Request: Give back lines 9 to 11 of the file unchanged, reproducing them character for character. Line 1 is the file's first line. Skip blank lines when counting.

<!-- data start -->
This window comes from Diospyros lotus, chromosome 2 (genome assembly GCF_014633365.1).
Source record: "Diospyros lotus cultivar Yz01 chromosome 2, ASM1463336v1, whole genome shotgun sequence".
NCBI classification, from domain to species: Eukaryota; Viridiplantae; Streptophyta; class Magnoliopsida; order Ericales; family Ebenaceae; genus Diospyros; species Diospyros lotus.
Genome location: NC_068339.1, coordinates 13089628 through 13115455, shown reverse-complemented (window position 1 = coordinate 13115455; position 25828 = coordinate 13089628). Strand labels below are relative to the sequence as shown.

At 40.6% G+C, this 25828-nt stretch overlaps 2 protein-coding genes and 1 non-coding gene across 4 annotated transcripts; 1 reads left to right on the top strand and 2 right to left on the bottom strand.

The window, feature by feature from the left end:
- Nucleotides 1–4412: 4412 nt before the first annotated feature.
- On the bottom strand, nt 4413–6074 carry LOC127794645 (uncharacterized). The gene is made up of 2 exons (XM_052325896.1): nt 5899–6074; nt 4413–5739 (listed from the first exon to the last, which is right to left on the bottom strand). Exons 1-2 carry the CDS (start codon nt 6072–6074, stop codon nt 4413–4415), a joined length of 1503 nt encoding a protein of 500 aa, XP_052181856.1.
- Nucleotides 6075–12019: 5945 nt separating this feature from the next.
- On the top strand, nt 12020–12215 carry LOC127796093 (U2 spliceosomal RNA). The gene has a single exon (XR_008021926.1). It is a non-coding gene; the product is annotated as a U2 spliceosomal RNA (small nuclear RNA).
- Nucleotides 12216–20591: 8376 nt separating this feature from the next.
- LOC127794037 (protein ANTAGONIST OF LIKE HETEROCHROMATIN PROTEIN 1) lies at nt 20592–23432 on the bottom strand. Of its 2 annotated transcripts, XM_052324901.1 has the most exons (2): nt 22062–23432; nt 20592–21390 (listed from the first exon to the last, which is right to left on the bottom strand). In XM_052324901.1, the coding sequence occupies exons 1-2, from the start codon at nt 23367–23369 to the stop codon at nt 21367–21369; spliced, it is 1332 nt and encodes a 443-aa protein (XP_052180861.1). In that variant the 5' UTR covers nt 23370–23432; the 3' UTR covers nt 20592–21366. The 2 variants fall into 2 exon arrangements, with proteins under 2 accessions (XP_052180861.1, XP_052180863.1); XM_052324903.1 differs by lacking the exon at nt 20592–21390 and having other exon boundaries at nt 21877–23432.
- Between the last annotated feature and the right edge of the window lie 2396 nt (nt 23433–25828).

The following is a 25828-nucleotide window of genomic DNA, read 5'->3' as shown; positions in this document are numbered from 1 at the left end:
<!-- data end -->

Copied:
- Nucleotides 6075–12019: 5945 nt separating this feature from the next.
- On the top strand, nt 12020–12215 carry LOC127796093 (U2 spliceosomal RNA). The gene has a single exon (XR_008021926.1). It is a non-coding gene; the product is annotated as a U2 spliceosomal RNA (small nuclear RNA).
- Nucleotides 12216–20591: 8376 nt separating this feature from the next.